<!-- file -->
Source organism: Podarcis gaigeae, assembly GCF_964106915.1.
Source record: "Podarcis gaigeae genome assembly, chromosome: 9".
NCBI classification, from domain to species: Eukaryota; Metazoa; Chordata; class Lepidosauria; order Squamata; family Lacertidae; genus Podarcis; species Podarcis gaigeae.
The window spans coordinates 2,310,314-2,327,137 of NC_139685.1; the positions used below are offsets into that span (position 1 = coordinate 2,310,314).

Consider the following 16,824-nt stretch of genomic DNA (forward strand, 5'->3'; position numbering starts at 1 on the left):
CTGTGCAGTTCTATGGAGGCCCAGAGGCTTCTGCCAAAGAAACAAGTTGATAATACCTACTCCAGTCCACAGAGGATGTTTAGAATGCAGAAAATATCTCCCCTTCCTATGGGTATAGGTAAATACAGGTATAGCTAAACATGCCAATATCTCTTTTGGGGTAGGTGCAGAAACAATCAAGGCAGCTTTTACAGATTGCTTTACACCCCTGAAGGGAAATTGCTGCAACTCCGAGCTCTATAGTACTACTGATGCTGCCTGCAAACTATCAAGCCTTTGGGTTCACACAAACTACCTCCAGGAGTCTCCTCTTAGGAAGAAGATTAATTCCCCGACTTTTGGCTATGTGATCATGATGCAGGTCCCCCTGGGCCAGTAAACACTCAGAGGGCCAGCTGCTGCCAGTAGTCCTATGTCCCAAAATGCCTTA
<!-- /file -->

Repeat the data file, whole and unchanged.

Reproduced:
Source organism: Podarcis gaigeae, assembly GCF_964106915.1.
Source record: "Podarcis gaigeae genome assembly, chromosome: 9".
NCBI classification, from domain to species: Eukaryota; Metazoa; Chordata; class Lepidosauria; order Squamata; family Lacertidae; genus Podarcis; species Podarcis gaigeae.
The window spans coordinates 2,310,314-2,327,137 of NC_139685.1; the positions used below are offsets into that span (position 1 = coordinate 2,310,314).

Consider the following 16,824-nt stretch of genomic DNA (forward strand, 5'->3'; position numbering starts at 1 on the left):
CTGTGCAGTTCTATGGAGGCCCAGAGGCTTCTGCCAAAGAAACAAGTTGATAATACCTACTCCAGTCCACAGAGGATGTTTAGAATGCAGAAAATATCTCCCCTTCCTATGGGTATAGGTAAATACAGGTATAGCTAAACATGCCAATATCTCTTTTGGGGTAGGTGCAGAAACAATCAAGGCAGCTTTTACAGATTGCTTTACACCCCTGAAGGGAAATTGCTGCAACTCCGAGCTCTATAGTACTACTGATGCTGCCTGCAAACTATCAAGCCTTTGGGTTCACACAAACTACCTCCAGGAGTCTCCTCTTAGGAAGAAGATTAATTCCCCGACTTTTGGCTATGTGATCATGATGCAGGTCCCCCTGGGCCAGTAAACACTCAGAGGGCCAGCTGCTGCCAGTAGTCCTATGTCCCAAAATGCCTTA